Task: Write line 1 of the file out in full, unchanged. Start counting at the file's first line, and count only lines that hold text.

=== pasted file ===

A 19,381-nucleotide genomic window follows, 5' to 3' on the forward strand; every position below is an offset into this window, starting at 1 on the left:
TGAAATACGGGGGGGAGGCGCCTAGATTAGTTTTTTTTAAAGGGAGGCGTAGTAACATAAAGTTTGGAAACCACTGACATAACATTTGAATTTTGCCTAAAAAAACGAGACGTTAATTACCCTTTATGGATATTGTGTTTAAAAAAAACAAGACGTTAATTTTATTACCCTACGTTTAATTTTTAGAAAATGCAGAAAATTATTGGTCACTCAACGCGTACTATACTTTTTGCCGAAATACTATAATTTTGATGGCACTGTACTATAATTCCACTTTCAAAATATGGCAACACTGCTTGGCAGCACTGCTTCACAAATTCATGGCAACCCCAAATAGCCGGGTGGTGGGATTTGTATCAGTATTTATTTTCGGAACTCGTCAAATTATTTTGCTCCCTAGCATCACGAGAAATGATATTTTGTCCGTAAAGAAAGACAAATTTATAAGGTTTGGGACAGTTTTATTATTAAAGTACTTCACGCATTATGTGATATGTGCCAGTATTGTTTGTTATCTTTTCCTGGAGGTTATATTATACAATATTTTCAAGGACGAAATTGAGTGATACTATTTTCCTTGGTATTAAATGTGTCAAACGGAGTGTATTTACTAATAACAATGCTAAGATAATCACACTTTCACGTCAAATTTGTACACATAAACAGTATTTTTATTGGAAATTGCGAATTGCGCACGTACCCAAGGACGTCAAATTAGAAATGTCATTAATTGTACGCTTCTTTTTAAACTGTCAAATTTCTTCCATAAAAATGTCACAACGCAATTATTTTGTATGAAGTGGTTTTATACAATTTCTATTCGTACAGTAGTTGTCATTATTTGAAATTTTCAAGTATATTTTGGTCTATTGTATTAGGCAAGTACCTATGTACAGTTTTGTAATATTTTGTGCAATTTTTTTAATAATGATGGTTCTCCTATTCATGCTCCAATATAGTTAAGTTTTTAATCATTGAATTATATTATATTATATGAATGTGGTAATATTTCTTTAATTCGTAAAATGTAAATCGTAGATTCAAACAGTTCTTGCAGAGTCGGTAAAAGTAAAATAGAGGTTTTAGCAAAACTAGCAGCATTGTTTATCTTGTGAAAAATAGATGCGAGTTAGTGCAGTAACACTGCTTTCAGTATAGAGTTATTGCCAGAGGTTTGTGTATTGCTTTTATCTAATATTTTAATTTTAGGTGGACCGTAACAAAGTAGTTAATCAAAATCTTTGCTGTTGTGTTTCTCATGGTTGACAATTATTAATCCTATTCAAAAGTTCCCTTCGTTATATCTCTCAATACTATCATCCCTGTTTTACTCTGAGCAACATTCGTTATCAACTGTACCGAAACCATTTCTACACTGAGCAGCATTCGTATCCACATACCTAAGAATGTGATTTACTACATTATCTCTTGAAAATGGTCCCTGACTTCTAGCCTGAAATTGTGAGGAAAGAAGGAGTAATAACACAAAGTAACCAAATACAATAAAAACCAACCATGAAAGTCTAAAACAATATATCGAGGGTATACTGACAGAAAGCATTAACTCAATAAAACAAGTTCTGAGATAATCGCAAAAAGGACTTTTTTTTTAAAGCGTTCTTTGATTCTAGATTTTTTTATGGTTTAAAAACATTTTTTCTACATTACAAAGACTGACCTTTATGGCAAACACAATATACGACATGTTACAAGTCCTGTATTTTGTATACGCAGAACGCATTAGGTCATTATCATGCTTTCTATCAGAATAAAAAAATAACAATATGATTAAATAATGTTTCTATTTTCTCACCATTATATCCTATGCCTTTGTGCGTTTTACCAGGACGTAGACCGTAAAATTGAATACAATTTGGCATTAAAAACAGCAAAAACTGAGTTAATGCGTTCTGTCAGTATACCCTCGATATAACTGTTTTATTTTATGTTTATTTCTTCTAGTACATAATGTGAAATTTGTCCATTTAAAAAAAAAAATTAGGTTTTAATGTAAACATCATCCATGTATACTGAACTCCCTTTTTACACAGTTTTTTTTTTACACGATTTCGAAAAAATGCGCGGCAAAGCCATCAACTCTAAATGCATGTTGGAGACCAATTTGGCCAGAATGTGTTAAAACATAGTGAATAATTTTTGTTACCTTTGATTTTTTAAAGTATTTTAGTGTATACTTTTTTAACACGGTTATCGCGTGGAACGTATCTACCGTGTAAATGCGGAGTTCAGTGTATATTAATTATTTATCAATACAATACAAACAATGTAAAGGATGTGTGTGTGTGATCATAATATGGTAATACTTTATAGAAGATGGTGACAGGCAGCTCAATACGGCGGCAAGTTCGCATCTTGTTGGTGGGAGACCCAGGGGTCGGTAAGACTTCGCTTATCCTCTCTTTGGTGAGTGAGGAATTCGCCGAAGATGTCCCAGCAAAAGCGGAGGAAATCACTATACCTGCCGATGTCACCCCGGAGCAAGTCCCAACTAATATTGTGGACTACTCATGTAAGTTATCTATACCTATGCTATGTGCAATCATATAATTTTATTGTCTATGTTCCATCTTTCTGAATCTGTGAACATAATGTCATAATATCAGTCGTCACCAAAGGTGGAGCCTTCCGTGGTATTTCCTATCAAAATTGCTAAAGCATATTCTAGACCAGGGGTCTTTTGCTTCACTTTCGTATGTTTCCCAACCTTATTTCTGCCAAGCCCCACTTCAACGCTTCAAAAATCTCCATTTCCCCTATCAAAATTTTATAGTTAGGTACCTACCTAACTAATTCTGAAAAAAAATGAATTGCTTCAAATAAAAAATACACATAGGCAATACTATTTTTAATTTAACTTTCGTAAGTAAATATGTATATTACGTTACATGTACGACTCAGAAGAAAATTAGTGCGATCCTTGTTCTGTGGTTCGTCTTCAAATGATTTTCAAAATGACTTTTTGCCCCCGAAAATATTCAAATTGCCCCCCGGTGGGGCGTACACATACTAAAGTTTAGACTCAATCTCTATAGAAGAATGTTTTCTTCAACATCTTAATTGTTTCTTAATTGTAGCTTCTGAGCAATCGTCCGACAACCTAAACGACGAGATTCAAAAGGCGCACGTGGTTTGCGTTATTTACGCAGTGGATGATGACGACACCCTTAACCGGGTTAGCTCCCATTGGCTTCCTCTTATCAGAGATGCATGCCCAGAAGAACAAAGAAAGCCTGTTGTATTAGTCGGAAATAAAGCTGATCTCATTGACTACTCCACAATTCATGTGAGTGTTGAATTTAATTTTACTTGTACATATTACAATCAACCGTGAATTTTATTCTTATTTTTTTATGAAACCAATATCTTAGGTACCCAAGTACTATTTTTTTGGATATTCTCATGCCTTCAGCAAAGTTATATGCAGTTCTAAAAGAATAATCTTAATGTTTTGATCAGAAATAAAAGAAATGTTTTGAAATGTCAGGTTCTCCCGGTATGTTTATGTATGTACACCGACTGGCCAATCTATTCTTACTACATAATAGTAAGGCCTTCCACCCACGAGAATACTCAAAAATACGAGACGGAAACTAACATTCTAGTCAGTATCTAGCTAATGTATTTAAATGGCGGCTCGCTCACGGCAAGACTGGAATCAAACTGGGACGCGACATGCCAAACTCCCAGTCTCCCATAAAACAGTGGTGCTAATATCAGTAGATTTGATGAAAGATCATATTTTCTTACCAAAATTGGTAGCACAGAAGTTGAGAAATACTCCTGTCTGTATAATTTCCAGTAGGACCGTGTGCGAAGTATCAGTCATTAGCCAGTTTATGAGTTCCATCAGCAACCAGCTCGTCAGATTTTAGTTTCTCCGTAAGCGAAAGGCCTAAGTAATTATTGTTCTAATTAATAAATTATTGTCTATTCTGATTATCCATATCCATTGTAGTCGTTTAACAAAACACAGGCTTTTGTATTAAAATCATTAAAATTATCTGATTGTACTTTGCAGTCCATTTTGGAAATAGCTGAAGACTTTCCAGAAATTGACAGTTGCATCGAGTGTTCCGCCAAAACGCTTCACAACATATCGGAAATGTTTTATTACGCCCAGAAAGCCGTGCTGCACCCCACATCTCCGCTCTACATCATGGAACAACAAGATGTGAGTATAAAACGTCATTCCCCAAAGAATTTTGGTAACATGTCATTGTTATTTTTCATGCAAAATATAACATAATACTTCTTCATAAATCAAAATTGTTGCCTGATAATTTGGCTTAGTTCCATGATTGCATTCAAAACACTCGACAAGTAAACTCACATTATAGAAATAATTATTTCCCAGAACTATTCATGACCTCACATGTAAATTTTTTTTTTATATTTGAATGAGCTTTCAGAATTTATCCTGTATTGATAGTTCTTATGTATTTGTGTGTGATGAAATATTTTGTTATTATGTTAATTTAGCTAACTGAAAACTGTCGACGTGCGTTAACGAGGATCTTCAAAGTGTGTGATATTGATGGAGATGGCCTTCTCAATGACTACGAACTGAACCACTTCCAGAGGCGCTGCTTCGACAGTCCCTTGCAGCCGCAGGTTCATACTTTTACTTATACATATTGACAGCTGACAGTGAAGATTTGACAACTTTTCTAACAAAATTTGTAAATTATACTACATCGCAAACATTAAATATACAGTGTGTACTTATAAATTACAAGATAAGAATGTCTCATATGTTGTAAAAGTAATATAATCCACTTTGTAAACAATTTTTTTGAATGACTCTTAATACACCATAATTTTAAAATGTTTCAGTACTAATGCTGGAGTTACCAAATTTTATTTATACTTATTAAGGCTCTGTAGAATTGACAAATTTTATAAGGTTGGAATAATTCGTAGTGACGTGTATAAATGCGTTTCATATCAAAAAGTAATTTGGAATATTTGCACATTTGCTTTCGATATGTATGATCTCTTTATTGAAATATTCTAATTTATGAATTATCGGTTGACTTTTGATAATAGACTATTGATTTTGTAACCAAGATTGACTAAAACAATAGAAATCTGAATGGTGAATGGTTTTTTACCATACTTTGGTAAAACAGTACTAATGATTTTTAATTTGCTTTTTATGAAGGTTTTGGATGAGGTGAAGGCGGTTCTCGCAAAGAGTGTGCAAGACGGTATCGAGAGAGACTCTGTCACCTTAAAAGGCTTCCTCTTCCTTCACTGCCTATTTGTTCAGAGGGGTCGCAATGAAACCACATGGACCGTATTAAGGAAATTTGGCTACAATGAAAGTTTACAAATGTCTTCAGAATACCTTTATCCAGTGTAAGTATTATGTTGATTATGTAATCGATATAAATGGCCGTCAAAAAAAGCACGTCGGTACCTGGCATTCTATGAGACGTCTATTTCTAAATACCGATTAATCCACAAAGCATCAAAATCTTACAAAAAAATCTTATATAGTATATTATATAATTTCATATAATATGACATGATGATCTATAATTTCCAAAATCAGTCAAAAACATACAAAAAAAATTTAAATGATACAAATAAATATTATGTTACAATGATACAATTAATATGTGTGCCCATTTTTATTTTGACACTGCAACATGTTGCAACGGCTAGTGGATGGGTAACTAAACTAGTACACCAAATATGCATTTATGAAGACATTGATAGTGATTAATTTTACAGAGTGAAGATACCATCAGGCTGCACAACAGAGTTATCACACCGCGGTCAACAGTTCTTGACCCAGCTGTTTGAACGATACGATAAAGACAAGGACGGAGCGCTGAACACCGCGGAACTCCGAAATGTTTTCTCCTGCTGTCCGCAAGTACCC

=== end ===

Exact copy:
A 19,381-nucleotide genomic window follows, 5' to 3' on the forward strand; every position below is an offset into this window, starting at 1 on the left: